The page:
In another devastating blow to freedom, the Supreme Court ruled Tuesday that police don’t need a warrant to search your property. As long as two occupants disagree about allowing officers to enter, and the resident who refuses access is then arrested, police may enter the residence.
“Instead of adhering to the warrant requirement,” Ginsburg wrote, “today’s decision tells the police they may dodge it, nevermind ample time to secure the approval of a neutral magistrate.” Tuesday’s ruling, she added, “shrinks to petite size our holding in Georgia v. Randolph.”
Georgia v. Randolph was a similar case the Supreme Court addressed in 2006, in which a domestic violence suspect would not allow police to enter his home, though his wife did offer police consent. The police ultimately entered the home. The Court ruled in the case that the man’s refusal while being present in the home should have kept authorities from entering. (Source: Read more)
Click on photo to read what Ruth Bader Ginsburg had to say reported on the Huffington Post.
A depressing but unsurprising decision by the majority, and a rational dissent by Justice Ginsburg. I think that Justice Ginsburg is correct that the Court has stepped into a minefield. I also think that it’s going to explode at some point and inflict a lot of damage. The religious beliefs of corporations, closely held or not, should play no role in the coverage offered in health plans for employees. What if the business is a closely-held corporation in which the employers’ faith prohibits blood transfusions, does this decision mean that the corporation can refuse to cover blood transfusions in their health plans for religious reasons? Far-fetched? Not in the least. There are religions that oppose blood transfusions and this decision certainly could be used to argue the closely-held corporation’s right to act according to its owners religious beliefs.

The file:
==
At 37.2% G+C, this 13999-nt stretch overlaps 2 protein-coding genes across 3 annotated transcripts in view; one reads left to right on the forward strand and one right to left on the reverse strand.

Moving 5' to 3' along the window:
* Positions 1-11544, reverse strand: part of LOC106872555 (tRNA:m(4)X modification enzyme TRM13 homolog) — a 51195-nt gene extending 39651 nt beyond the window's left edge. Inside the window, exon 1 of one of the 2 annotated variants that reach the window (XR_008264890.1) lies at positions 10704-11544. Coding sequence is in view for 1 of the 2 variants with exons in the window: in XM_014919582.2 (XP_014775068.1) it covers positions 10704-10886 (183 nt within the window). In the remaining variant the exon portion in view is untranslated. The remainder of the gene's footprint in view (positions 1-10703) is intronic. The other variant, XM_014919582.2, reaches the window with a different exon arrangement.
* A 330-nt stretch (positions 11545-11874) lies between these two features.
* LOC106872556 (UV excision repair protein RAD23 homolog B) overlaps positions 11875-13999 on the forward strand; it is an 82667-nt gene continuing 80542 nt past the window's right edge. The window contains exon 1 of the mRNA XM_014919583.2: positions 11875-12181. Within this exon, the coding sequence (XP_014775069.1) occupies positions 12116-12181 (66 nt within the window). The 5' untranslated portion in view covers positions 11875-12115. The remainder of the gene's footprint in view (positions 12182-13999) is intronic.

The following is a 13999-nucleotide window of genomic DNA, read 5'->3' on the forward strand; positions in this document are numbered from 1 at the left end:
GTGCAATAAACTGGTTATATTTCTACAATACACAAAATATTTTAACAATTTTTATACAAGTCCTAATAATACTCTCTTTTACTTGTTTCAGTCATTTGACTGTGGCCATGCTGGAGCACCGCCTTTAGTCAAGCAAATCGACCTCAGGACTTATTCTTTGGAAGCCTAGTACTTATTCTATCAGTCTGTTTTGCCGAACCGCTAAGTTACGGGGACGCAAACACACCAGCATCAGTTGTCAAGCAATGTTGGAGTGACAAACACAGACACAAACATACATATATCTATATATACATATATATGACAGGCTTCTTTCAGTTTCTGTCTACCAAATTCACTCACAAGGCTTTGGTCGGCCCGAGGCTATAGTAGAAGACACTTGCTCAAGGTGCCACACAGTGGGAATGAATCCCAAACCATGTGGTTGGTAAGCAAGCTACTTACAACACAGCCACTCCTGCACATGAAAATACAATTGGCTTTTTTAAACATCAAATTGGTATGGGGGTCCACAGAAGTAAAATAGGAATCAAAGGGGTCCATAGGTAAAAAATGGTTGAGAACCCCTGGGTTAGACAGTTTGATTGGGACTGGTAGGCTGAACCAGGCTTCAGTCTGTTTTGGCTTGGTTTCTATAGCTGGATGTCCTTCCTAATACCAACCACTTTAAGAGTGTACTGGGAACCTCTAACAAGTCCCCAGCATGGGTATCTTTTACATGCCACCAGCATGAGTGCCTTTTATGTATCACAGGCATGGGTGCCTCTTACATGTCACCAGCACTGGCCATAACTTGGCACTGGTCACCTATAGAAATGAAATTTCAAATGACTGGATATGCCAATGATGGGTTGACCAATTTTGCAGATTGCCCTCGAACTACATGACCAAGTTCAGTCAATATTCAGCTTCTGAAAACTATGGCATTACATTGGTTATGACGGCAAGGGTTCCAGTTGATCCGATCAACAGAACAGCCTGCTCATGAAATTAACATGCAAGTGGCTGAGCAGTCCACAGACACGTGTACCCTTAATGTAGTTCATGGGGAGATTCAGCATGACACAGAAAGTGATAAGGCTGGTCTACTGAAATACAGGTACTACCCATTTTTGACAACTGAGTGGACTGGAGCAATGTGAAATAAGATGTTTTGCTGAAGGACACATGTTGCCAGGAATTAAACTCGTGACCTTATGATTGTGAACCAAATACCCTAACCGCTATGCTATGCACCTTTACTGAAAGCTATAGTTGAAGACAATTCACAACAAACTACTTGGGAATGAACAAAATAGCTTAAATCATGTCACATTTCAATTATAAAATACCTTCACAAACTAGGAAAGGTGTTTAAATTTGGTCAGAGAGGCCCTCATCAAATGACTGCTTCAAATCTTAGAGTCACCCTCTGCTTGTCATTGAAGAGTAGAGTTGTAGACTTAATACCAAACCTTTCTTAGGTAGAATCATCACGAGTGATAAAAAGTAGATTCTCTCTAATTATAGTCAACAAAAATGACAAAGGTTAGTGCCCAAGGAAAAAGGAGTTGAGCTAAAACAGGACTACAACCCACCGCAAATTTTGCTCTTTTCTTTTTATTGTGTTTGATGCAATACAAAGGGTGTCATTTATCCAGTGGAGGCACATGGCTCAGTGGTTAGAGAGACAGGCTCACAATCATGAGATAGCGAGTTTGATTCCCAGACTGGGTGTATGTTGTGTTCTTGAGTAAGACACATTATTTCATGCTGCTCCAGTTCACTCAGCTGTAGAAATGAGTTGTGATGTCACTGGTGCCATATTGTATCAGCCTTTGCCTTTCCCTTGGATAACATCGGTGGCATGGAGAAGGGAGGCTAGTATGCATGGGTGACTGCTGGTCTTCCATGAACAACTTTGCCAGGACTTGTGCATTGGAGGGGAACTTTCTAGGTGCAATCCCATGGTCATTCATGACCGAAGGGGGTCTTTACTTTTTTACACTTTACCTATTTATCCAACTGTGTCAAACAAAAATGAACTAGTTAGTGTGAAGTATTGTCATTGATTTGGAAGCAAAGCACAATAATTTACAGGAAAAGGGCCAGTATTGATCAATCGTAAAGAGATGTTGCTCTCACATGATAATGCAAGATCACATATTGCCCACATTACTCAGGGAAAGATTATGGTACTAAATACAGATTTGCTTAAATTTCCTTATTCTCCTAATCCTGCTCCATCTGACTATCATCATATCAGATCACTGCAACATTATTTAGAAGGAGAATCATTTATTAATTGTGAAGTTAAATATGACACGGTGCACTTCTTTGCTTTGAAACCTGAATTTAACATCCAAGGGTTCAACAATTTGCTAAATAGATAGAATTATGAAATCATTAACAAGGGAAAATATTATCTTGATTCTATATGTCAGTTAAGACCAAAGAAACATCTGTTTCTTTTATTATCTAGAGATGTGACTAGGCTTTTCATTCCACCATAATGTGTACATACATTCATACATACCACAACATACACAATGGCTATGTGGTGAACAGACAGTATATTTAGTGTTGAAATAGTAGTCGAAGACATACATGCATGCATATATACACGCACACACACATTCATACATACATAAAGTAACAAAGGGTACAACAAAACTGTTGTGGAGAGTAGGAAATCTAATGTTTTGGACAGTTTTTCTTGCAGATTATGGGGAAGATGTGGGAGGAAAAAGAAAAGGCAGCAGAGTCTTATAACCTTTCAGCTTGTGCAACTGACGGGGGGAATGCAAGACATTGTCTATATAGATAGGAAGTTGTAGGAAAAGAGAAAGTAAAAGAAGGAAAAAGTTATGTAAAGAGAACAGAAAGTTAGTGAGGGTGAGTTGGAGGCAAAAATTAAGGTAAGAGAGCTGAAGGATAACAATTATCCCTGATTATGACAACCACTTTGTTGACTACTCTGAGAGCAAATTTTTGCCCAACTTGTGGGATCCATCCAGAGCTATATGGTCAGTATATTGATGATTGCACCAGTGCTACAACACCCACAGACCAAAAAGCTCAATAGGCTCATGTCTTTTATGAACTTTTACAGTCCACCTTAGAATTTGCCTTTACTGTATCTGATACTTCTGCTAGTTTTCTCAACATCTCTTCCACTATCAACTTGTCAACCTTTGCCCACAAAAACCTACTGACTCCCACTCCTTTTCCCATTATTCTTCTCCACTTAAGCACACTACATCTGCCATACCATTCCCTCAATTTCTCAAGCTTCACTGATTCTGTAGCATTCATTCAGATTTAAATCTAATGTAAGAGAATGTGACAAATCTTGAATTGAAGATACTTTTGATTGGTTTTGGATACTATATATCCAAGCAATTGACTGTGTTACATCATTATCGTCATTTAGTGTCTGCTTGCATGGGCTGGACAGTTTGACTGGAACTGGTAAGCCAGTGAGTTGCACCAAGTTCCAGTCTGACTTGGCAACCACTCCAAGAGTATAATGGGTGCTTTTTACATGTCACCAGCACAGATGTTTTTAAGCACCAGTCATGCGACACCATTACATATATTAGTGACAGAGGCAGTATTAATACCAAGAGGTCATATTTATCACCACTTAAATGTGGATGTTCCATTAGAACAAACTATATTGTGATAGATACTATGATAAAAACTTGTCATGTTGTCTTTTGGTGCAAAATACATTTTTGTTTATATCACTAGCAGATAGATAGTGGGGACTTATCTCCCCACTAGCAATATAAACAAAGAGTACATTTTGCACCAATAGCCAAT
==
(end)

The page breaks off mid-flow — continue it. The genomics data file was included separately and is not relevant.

"The Supreme Court delivered a blow to universal birth control coverage on Monday, ruling that closely-held corporations can refuse to cover contraception in their health plans for religious reasons. But Justice Ruth Bader Ginsburg sharply disagreed with the five conservatives on the court, delivering a scathing, 35-page dissent and defense of mandatory contraception coverage."
"In a decision of startling breadth, the Court holds that commercial enterprises, including corporations, along with partnerships and sole proprietorships, can opt out of any law (saving only tax laws) they judge incompatible with their sincerely held religious beliefs," Ginsburg wrote. She said she feared that with its decision, the court had "ventured into a minefield." by Sheria Reid
Note: I am not only friends with Attorney Sheria Reid on Facebook but I know her on a personal note. She is originally from Wilson NC. I met her when she worked for the NC Justice & Policy Center whereby I went through training with her and I received Certificates from the Education & Law Project in the late 90’s. Sheria is a strong intelligent black female.
WASHINGTON — Police officers may enter and search a home without a warrant as long as one occupant consents, even if another resident has previously objected, the Supreme Court ruled Tuesday in a Los Angeles case.
The 6-3 ruling, triggered by a Los Angeles Police Department arrest in 2009, gives authorities more leeway to search homes without obtaining a warrant, even when there is no emergency.
The majority, led by Justice Samuel A. Alito Jr., said police need not take the time to get a magistrate’s approval before entering a home in such cases. But dissenters, led by Justice Ruth Bader Ginsburg, warned that the decision would erode protections against warrantless home searches. The court had previously held that such protections were at the "very core" of the 4th Amendment and its ban on unreasonable searches and seizures. (Source: Read more)